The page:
Europe's main stock markets fell further on Friday, but not as steeply as in Asia and a day earlier on Wall Street, as traders continue to bank profits following recent surges for equity prices worldwide.
Around 1000 GMT, London's benchmark FTSE 100 index was down 0.4 percent compared with the closing level on Thursday.
In the Eurozone, Frankfurt's DAX 30 index and the Paris CAC 40 also shed 0.4 percent in value.
“US futures are up at the moment, which is providing some comfort for European markets. But this has been the typical start to many trading days this week, so there is limited trust in what might happen through to the US close,” Rebecca O'Keeffe, head of investment at Interactive Investor, told AFP.
The current “extreme volatility is providing short-term active traders with huge opportunities, and risks. For long term buy-and-hold investors, sticking with… investments over the coming weeks could be something of an emotional roller-coaster ride”, the expert said.
Catching up with more sharp losses in New York and Europe on Thursday, Asian trading floors were a sea of red Friday, with concerns about tighter interest rates, particularly in the United States.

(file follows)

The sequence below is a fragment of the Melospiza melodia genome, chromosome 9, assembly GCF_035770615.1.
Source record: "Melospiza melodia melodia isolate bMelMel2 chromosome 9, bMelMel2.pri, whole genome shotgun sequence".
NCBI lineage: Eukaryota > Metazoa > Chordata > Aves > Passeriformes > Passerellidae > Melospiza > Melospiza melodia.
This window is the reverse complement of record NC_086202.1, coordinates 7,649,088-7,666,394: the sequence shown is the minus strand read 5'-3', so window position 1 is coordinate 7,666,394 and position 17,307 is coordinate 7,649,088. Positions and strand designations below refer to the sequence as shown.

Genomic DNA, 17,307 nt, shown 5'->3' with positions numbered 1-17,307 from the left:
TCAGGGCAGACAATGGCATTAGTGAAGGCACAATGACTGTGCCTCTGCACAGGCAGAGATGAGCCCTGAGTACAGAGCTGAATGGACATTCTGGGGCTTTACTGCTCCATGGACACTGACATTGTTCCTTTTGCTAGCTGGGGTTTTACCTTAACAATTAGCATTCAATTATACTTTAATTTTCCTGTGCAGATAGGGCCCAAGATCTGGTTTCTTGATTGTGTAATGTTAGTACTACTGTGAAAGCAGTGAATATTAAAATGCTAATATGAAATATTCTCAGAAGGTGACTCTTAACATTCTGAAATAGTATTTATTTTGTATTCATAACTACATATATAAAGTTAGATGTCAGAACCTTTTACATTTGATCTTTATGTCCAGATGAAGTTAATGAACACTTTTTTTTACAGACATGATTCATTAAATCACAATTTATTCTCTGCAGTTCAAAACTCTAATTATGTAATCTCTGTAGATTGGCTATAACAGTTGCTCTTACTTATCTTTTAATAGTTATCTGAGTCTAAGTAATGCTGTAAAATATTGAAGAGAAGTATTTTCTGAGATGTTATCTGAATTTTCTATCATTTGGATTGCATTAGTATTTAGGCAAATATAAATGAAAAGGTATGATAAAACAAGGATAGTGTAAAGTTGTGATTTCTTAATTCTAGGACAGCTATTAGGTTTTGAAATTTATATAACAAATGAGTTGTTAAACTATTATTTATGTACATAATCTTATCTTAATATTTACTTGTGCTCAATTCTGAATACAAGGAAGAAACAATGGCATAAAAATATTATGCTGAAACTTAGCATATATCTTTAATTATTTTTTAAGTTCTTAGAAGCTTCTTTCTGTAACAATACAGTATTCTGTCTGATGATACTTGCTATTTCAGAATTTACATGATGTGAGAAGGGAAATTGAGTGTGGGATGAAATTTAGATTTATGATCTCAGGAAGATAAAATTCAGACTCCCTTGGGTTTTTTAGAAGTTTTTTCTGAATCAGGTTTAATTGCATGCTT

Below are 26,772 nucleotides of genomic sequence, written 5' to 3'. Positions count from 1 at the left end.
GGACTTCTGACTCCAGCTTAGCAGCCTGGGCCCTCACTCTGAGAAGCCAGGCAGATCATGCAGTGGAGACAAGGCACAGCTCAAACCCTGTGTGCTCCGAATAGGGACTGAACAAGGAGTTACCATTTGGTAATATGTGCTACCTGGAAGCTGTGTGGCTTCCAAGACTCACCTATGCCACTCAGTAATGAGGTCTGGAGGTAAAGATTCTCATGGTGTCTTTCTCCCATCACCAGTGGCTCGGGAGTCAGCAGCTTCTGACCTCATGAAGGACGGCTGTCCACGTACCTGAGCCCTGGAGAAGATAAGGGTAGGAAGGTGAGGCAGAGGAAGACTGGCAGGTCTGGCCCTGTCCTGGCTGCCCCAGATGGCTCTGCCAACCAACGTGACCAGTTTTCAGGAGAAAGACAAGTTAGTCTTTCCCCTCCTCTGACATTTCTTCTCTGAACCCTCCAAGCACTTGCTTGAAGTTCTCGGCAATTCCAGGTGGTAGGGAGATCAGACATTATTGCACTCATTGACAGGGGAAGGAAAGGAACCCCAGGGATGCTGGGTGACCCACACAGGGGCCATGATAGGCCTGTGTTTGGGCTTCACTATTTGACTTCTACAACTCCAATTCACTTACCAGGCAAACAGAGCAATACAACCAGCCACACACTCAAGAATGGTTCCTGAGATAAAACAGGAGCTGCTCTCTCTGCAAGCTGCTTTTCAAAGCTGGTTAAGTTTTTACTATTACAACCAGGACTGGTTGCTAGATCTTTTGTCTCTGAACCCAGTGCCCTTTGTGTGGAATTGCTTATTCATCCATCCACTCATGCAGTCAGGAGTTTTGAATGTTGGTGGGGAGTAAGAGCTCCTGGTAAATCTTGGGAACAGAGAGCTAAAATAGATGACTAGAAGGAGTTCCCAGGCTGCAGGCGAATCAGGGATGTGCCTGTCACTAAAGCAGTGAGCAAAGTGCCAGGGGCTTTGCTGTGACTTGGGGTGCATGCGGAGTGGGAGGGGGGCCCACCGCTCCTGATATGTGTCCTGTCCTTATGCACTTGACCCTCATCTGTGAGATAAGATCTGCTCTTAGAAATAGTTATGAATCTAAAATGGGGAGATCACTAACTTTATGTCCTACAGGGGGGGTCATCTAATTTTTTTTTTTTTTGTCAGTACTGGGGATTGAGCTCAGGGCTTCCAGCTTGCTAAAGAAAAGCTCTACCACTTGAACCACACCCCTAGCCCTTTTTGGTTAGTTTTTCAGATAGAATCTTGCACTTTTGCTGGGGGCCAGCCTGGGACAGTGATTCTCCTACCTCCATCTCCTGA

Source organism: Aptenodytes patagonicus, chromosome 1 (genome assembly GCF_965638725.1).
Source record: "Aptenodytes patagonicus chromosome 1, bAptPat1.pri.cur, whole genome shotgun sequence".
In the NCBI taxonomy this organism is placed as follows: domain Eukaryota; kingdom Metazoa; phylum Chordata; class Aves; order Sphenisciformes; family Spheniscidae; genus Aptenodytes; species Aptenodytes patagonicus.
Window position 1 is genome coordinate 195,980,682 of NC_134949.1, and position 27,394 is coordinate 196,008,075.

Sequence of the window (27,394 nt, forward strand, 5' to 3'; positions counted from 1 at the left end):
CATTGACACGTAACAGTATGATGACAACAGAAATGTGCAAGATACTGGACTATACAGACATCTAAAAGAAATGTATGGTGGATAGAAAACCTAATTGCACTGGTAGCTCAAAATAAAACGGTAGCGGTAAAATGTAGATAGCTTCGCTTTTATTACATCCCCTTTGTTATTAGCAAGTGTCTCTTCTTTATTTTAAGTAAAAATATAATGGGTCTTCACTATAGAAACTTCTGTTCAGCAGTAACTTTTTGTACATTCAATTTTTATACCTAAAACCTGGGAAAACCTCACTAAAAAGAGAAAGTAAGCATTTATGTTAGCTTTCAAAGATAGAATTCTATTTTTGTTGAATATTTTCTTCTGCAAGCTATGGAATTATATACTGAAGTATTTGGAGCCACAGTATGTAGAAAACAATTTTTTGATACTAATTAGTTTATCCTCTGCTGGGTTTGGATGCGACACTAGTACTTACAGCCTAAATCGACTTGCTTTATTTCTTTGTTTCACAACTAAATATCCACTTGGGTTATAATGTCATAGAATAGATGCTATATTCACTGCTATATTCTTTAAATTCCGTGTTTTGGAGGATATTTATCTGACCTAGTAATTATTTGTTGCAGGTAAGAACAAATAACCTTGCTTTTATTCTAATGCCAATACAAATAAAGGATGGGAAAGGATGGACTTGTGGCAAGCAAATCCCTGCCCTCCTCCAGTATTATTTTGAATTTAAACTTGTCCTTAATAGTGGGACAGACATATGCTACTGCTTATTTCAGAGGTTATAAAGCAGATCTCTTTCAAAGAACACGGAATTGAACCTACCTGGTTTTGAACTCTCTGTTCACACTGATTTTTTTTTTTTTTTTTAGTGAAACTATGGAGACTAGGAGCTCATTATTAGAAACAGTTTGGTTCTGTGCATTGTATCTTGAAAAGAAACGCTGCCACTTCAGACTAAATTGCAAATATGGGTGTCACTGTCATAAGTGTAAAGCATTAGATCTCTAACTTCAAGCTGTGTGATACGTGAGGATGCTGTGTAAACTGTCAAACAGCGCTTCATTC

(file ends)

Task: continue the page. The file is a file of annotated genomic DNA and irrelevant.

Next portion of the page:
Tokyo, Hong Kong and Shanghai were among the worst hit as investors piled into haven assets such as gold and the yen.
The sell-off followed another battering for Wall Street, where the Dow on Thursday suffered its second-heaviest daily points fall on record — the worst coming on Monday — after key US Treasury bond yields spiked on the likelihood of a number of rates rises this year.
After a blistering 2017 and January, markets worldwide have gone into a spasm in the past two weeks on fears that stronger growth and rising inflation will lift borrowing costs at a faster pace than expected.
Japan's Nikkei stock index fell 2.3 percent on Friday and is now at levels not seen since mid-October, while Hong Kong dropped 3.1 percent, wiping out its 2018 gains. Shanghai dived 4.1 percent to lows last touched in mid-2017 – AFP/APP